UK Politics

McDonnell: Regulators not fit for purpose

Carillion sign being taken down Image copyright AFP

The UK's corporate regulatory system is "not fit for purpose" and would be overhauled under a Labour government, John McDonnell is to say.

In a speech, the shadow chancellor will say there "will be no more Carillion scandals on Labour's watch".

The firm, which employed about 20,000 people in the UK, collapsed with £1.5bn of debts in January.

Two MPs' committees said in a report this week it showed regulators were "toothless".

They also called for a potential break-up of the big four audit firms, after they "waved through" the indebted construction firm's accounts.

Speaking at a Labour event in central London, Mr McDonnell will say that he has commissioned an independent review of the UK's corporate auditing and accounting regime, by Prem Sikka, professor of accounting and finance at Sheffield University.

His findings will then be fed into Labour proposals to reform the regulatory system.

Mr McDonnell will say the MPs' report this week "once again highlighted the catastrophic failure and inadequacy of our regulatory system".

Image copyright EPA
Image caption Mr McDonnell says there must be a crackdown on poor auditing and accountancy practice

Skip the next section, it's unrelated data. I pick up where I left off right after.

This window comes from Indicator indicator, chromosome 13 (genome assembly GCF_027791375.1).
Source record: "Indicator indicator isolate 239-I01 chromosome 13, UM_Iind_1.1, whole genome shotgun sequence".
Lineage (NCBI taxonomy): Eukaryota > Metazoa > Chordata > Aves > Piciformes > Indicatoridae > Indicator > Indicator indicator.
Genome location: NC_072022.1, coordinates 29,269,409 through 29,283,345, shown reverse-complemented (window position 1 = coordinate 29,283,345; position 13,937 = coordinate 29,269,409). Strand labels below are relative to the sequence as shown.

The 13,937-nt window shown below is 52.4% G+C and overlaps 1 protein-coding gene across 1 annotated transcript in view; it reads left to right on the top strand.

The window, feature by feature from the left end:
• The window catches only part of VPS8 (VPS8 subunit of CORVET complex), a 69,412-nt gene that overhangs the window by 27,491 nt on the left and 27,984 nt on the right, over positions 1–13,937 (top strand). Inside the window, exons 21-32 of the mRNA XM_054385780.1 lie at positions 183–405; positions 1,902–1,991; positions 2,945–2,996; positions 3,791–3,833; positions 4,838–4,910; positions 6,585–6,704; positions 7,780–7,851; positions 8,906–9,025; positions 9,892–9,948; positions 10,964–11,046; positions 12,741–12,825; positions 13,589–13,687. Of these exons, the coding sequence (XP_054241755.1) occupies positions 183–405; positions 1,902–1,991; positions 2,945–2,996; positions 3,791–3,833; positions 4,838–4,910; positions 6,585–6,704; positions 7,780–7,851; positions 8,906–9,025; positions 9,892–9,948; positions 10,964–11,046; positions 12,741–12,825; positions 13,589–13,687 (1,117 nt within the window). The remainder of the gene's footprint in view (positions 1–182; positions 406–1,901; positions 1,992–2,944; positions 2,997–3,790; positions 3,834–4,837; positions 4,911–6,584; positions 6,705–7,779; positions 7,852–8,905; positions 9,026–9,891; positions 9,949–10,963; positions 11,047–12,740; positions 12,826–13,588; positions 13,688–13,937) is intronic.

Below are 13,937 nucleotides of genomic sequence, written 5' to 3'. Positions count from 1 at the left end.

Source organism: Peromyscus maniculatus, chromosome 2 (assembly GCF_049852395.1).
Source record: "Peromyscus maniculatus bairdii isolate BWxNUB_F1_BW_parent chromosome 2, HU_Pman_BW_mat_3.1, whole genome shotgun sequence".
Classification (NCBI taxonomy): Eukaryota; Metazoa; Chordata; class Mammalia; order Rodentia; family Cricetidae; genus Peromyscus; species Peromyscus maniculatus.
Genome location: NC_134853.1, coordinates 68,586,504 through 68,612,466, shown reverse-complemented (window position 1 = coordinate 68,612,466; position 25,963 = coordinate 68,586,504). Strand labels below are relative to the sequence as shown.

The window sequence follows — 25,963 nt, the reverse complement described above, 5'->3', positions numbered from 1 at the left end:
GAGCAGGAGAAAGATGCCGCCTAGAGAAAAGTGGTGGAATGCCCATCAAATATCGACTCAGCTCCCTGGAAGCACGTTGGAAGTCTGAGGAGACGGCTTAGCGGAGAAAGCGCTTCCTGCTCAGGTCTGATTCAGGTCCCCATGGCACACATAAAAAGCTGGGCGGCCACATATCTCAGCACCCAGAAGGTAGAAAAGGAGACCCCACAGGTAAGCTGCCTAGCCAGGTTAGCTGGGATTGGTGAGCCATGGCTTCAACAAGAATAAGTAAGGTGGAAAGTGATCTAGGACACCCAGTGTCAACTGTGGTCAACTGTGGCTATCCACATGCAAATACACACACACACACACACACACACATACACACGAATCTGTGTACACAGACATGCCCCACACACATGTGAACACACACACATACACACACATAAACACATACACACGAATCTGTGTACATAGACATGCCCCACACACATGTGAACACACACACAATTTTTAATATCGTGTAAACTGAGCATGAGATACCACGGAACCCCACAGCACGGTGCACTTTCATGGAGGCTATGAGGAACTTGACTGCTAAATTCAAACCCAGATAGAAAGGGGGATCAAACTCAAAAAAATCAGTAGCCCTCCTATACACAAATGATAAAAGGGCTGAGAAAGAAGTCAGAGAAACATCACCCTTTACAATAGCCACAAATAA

Accounting and pensions regulators "have once more failed to do their jobs" he will say, and the lack of transparency means "nobody ever seems to be punished for their transgressions".

He will criticise the "regulatory maze" - citing 29 regulators for the financial sector alone - for creating opportunities for "waste, duplication, obfuscation and buck-passing".

"That is why it is essential that we have a crackdown on poor practices in the accounting and auditing industry," he will say.

"Under the next Labour government the big six firms will not be allowed to continue to act like a cartel that prevents new market entrants or drive down standards.

"Otherwise it will further infect the rest of our economy and business community. "

Thousands of people lost their jobs when Carillion collapsed in January.

It held numerous public contracts, such as the maintenance of schools and prisons, all of which had to be brought under government control, at a cost to the taxpayer.

In a damning 100-page report last week, the Work and Pensions and the Business, Energy and Industrial Strategy committees said:

  • The Big Four accountancy firms were a "cosy club incapable of providing the degree of independent challenge needed"
  • Carillion's collapse had exposed "systemic flaws" in corporate Britain and showed regulators were "toothless"
  • "Carillion could happen again, and soon"

But Carillion's former finance director, Richard Adam, said he rejected the committees' conclusions and objected to quotes in the MPs' report, which he said had been misattributed to him.

And former chairman Philip Green said the board had "always strived to act in the interests of the company and all its stakeholders".

Responding to the MPs' report, a KPMG spokesman said it had conducted its audits of Carillion "appropriately", and Ernst & Young said it was "disappointed that despite all efforts the business was not rescued".

Deloitte said it was "disappointed" with the committees' conclusions while PwC said it was helping save "thousands of jobs" as the official receiver.